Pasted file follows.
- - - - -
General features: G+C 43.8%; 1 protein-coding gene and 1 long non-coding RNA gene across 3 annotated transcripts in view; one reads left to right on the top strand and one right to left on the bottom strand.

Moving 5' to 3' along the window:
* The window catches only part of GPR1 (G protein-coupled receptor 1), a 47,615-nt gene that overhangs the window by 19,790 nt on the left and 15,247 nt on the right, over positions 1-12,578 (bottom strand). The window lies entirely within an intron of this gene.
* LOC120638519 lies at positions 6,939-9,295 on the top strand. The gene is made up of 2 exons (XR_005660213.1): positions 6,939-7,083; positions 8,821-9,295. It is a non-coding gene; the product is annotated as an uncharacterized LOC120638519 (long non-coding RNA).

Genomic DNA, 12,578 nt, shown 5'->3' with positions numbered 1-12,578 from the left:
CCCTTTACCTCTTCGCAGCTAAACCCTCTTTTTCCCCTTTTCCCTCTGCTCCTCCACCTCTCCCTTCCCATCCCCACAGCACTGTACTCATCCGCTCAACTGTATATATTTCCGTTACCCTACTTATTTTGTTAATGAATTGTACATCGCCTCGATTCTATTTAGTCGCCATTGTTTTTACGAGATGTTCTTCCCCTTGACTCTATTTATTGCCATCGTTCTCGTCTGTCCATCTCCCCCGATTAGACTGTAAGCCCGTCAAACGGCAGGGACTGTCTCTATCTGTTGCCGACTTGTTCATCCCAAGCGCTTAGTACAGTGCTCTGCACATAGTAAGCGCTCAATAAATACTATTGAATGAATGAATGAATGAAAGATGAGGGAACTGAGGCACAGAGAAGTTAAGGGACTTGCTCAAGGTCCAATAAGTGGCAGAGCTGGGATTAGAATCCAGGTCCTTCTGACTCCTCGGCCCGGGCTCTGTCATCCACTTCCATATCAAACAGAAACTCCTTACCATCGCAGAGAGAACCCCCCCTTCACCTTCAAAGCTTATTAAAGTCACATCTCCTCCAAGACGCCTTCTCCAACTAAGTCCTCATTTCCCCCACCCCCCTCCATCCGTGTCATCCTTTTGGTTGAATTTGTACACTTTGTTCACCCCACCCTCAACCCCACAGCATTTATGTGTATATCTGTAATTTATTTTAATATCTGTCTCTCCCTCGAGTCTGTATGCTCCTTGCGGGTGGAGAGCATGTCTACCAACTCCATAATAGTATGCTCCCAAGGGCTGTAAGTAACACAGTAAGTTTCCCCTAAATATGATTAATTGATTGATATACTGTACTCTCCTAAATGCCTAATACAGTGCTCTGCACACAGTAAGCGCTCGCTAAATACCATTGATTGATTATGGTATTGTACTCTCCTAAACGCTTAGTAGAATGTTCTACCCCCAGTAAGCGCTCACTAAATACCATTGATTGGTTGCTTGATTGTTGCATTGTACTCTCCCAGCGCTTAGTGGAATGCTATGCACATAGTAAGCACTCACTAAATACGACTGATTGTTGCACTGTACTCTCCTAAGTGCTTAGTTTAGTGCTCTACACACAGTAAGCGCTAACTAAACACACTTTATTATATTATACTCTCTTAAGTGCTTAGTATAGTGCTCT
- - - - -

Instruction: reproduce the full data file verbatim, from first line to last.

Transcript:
General features: G+C 43.8%; 1 protein-coding gene and 1 long non-coding RNA gene across 3 annotated transcripts in view; one reads left to right on the top strand and one right to left on the bottom strand.

Moving 5' to 3' along the window:
* The window catches only part of GPR1 (G protein-coupled receptor 1), a 47,615-nt gene that overhangs the window by 19,790 nt on the left and 15,247 nt on the right, over positions 1-12,578 (bottom strand). The window lies entirely within an intron of this gene.
* LOC120638519 lies at positions 6,939-9,295 on the top strand. The gene is made up of 2 exons (XR_005660213.1): positions 6,939-7,083; positions 8,821-9,295. It is a non-coding gene; the product is annotated as an uncharacterized LOC120638519 (long non-coding RNA).

Genomic DNA, 12,578 nt, shown 5'->3' with positions numbered 1-12,578 from the left:
CCCTTTACCTCTTCGCAGCTAAACCCTCTTTTTCCCCTTTTCCCTCTGCTCCTCCACCTCTCCCTTCCCATCCCCACAGCACTGTACTCATCCGCTCAACTGTATATATTTCCGTTACCCTACTTATTTTGTTAATGAATTGTACATCGCCTCGATTCTATTTAGTCGCCATTGTTTTTACGAGATGTTCTTCCCCTTGACTCTATTTATTGCCATCGTTCTCGTCTGTCCATCTCCCCCGATTAGACTGTAAGCCCGTCAAACGGCAGGGACTGTCTCTATCTGTTGCCGACTTGTTCATCCCAAGCGCTTAGTACAGTGCTCTGCACATAGTAAGCGCTCAATAAATACTATTGAATGAATGAATGAATGAAAGATGAGGGAACTGAGGCACAGAGAAGTTAAGGGACTTGCTCAAGGTCCAATAAGTGGCAGAGCTGGGATTAGAATCCAGGTCCTTCTGACTCCTCGGCCCGGGCTCTGTCATCCACTTCCATATCAAACAGAAACTCCTTACCATCGCAGAGAGAACCCCCCCTTCACCTTCAAAGCTTATTAAAGTCACATCTCCTCCAAGACGCCTTCTCCAACTAAGTCCTCATTTCCCCCACCCCCCTCCATCCGTGTCATCCTTTTGGTTGAATTTGTACACTTTGTTCACCCCACCCTCAACCCCACAGCATTTATGTGTATATCTGTAATTTATTTTAATATCTGTCTCTCCCTCGAGTCTGTATGCTCCTTGCGGGTGGAGAGCATGTCTACCAACTCCATAATAGTATGCTCCCAAGGGCTGTAAGTAACACAGTAAGTTTCCCCTAAATATGATTAATTGATTGATATACTGTACTCTCCTAAATGCCTAATACAGTGCTCTGCACACAGTAAGCGCTCGCTAAATACCATTGATTGATTATGGTATTGTACTCTCCTAAACGCTTAGTAGAATGTTCTACCCCCAGTAAGCGCTCACTAAATACCATTGATTGGTTGCTTGATTGTTGCATTGTACTCTCCCAGCGCTTAGTGGAATGCTATGCACATAGTAAGCACTCACTAAATACGACTGATTGTTGCACTGTACTCTCCTAAGTGCTTAGTTTAGTGCTCTACACACAGTAAGCGCTAACTAAACACACTTTATTATATTATACTCTCTTAAGTGCTTAGTATAGTGCTCT